Our findings demonstrate that, while genetic risk factors for depression are largely shared with Neu, there are also non-Neu-related features of depression that may be useful for further patient or phenotypic stratification.
The Comprehensive Assessment of Neurodegeneration and Dementia (COMPASS-ND) cohort study of the Canadian Consortium on Neurodegeneration in Aging (CCNA) is a national initiative to catalyze research on dementia, set up to support the research agendas of CCNA teams. This cross-country longitudinal cohort of 2310 deeply phenotyped subjects with various forms of dementia and mild memory loss or concerns, along with cognitively intact elderly subjects, will test hypotheses generated by these teams.
The COMPASS-ND protocol, initial grant proposal for funding, fifth semi-annual CCNA Progress Report submitted to the Canadian Institutes of Health Research December 2017, and other documents supplemented by modifications made and lessons learned after implementation were used by the authors to create the description of the study provided here.
The CCNA COMPASS-ND cohort includes participants from across Canada with various cognitive conditions associated with or at risk of neurodegenerative diseases. They will undergo a wide range of experimental, clinical, imaging, and genetic investigation to specifically address the causes, diagnosis, treatment, and prevention of these conditions in the aging population. Data derived from clinical and cognitive assessments, biospecimens, brain imaging, genetics, and brain donations will be used to test hypotheses generated by CCNA research teams and other Canadian researchers. The study is the most comprehensive and ambitious Canadian study of dementia. Initial data posting occurred in 2018, with the full cohort to be accrued by 2020.
Availability of data from the COMPASS-ND study will provide a major stimulus for dementia research in Canada in the coming years.
Breakthrough Listen is a 10-yr initiative to search for signatures of technologies created by extraterrestrial civilisations at radio and optical wavelengths. Here, we detail the digital data recording system deployed for Breakthrough Listen observations at the 64-m aperture CSIRO Parkes Telescope in New South Wales, Australia. The recording system currently implements two modes: a dual-polarisation, 1.125-GHz bandwidth mode for single-beam observations, and a 26-input, 308-MHz bandwidth mode for the 21-cm multibeam receiver. The system is also designed to support a 3-GHz single-beam mode for the forthcoming Parkes ultra-wideband feed. In this paper, we present details of the system architecture, provide an overview of hardware and software, and present initial performance results.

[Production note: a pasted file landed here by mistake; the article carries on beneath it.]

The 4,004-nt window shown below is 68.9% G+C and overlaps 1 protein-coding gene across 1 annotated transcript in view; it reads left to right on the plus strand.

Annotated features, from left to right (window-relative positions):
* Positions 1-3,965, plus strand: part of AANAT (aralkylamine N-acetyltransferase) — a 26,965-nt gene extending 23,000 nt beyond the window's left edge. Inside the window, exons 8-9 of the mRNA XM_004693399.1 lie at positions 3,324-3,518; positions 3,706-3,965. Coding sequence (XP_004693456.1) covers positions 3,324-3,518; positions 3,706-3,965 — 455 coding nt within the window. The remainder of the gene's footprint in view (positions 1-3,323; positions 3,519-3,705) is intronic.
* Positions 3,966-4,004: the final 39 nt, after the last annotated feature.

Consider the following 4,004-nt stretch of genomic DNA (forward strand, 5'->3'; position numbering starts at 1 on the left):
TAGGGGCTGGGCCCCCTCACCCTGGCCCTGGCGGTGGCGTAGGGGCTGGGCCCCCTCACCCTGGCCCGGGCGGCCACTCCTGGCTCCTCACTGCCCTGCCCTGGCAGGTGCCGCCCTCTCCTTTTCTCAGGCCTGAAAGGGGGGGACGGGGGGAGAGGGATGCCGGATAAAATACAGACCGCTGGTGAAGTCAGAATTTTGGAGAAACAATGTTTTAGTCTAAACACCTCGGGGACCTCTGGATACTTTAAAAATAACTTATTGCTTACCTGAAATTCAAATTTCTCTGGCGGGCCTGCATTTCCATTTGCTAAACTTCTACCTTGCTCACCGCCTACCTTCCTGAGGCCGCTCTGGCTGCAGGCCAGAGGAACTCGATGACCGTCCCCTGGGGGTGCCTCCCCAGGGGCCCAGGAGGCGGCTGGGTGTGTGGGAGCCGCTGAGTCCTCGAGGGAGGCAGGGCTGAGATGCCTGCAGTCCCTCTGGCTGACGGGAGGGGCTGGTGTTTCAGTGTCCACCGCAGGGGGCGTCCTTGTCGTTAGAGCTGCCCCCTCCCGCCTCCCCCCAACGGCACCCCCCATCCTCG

UK Biobank is a well-characterised cohort of over 500 000 participants that offers unique opportunities to investigate multiple diseases and risk factors.
An online mental health questionnaire completed by UK Biobank participants was expected to expand the potential for research into mental disorders.
An expert working group designed the questionnaire, using established measures where possible, and consulting with a patient group regarding acceptability. Case definitions were defined using operational criteria for lifetime depression, mania, anxiety disorder, psychotic-like experiences and self-harm, as well as current post-traumatic stress and alcohol use disorders.
157 366 completed online questionnaires were available by August 2017. Comparison of self-reported diagnosed mental disorder with a contemporary study shows a similar prevalence, despite respondents being of higher average socioeconomic status than the general population across a range of indicators. Thirty-five per cent (55 750) of participants had at least one defined syndrome, of which lifetime depression was the most common at 24% (37 434). There was extensive comorbidity among the syndromes. Mental disorders were associated with high neuroticism score, adverse life events and long-term illness; addiction and bipolar affective disorder in particular were associated with measures of deprivation.
The questionnaire represents a very large mental health survey in itself, and the results presented here show high face validity, although caution is needed owing to selection bias. Built into UK Biobank, these data intersect with other health data to offer unparalleled potential for crosscutting biomedical research involving mental health.
Declaration of interest
G.B. received grants from the National Institute for Health Research during the study; and support from Illumina Ltd. and the European Commission outside the submitted work. B.C. received grants from the Scottish Executive Chief Scientist Office and from The Dr Mortimer and Theresa Sackler Foundation during the study. C.S. received grants from the Medical Research Council and Wellcome Trust during the study, and is the Chief Scientist for UK Biobank. M.H. received grants from the Innovative Medicines Initiative via the RADAR-CNS programme and personal fees as an expert witness outside the submitted work.
We present a snapshot of our ongoing investigation of molecular clouds in Clump 2 located in the Galactic Bar region at a projected distance of ~400pc from the Galactic Center. We show that the analysis of the Clump 2 molecular clouds is complicated because of many fore- and background clouds in the line of sight. Of all clouds, IGGC 22 is the most interesting one, showing very high dust column densities, significant high-J CO emission, and, potentially harbors star formations as eluded to by the detection of [OIII] emission.